If you’re a buttoned-up prude easily offended by people that rip-off the band-aid on religion and hypocritical zealots who preach it, stop right here. Don’t bother reading this further.
Nadia Manzoor is an actor, artist, activist and rebel. Her upcoming show Burq Off! running at Small World Music, 180 Shaw St. in Toronto, March 18-21 has elements that will likely: a)make you squirm b)pray for salvation c) prompt you to speed dial the religious/moral police D) remove the cobwebs from you mind and eyes E) Provide a compelling, yet hilarious commentary of the changing times and religion’s inability to keep up.
The show’s brand of humour will either shock the audience into silence or tickle their funny bone until they are a helpless mass of mirth sprawled on the floor.
Nadia, a Brooklyn native landed in North America via Karachi, Singapore, Dubai and Hertfordshire, U.K. pokes fun of misogynist men, antiquated customs, silly rituals and our insecurities about the west.
BURQ OFF! THE SHOW
In Burq Off! Nadia pulls off 21 characters: a stern father, a saucy English friend, Islamic studies’ teachers and few dozen others. The show reveals the cultural tug-of-war of a young Muslim straddling two cultures that are completely at odds with each other — the modern woman versus the dutiful Muslim daughter.
“My struggle in Burq Off! is about reconciling my conservative upbringing with my own liberal questioning,” Nadia said. “At the time, it seemed I couldn’t have stayed true to my ‘religion’, or at least the way I was taught religion, and my own independent thought and inquiry. As a result I felt like I had to step away from those definitions.”
A witty banter between Nadia and her father Parvez many moons ago describes the premise of Burq Off!
When Nadia was old enough to realize the world was hers for taking, she announced to her Dad she wanted to become an astronaut.
“Request denied; God is great. Who will cook for your husband?” her Dad rued?
Growing up in a predominantly white neighbourhood and attending a Christian school meant a constant tussle and confrontation at home.
“It seemed like what was more important at the time was how other people defined you,” Nadia recalled. “If you were dating a white Irish man, you couldn’t have been a very good Muslim. But in my heart, I was deeply connected with the divine and have always been. But people label you and define you according to their own set of beliefs, so stepping away from my ‘religion’ and culture was really me stepping away from the people that kept trying to define me. I needed to define myself.”
In a world torn by religious strife and unnecessary chest thumping, Nadia’s show brings a fresh and necessary perspective to the stale debate about religious freedoms.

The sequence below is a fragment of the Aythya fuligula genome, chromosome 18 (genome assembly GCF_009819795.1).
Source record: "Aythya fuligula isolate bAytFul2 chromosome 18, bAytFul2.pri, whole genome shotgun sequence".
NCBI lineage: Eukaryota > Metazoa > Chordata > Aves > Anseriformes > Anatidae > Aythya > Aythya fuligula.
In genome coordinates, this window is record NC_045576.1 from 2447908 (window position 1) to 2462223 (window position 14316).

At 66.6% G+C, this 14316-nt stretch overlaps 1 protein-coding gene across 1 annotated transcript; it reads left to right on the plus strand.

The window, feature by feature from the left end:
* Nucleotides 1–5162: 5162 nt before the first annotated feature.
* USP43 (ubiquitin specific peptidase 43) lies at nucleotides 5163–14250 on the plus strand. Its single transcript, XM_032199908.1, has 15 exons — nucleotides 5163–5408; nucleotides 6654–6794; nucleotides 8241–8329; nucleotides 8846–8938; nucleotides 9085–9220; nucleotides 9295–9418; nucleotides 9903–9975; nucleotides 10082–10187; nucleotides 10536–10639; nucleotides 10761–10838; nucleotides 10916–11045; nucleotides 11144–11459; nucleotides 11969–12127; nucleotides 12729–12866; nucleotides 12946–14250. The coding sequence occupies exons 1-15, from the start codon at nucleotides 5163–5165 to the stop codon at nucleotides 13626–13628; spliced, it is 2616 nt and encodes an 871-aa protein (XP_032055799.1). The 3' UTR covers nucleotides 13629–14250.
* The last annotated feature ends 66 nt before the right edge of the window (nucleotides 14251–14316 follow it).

“Liberal Muslims are definitely under represented, and the orthodox people get all the attention, and also by proxy end up defining people’s understanding of the religion,” she says. “Can you be a Muslim and date a white guy and wear bikinis and drink alcohol?”
NIRVANA THROUGH HUMOUR
Humour was Nadia’s coping mechanism growing up. It has since become her livelihood, arsenal to deliver punches and life’s calling.
“In every way imaginable. I’ve found my purpose,” she said. “Not meaning to be all existential, but the first time I performed there was this moment when everything in my life, and all the struggle, and everything that I had done until that moment just made sense. It was like finding my calling. As a result I have a newfound confidence in why I’m here and why I exist. If that’s not transformational, I don’t know what is. My whole life has become about continuing to use my creativity for change….”
LIGHTS, SET, ACTION
Tara Elliot, the director and one of the co-producers, hit it off with Nadia when their paths crossed. As a one-woman show, Nadia carries Burq Off! on her shoulders with relative ease, but to make the show as an interactive experience, Tara had to make sure Nadia’s storytelling was enhanced.
“I wanted to create a playground for Nadia that was visually engaging, transformative, and yet aesthetically simple,” Tara said. “Fabric is easily transformable, and so it became a part of the storytelling in my mind at a pretty early point. Then, through play and experimentation in rehearsal, I found that the use of fabric was all we needed regarding props and costumes in order to portray the range of characters and situations. The set of fabric is beautiful and rich, but also perhaps, restrictive. It is layered, and as with all layers, one might ask the question of what it is covering up…”
Paprika Productions will stop by Toronto for shows at Small World Music, 180 Shaw St. in Toronto from March 18-21. Two matinee shows have been added now. Tickets cost $25/person and can be purchased here.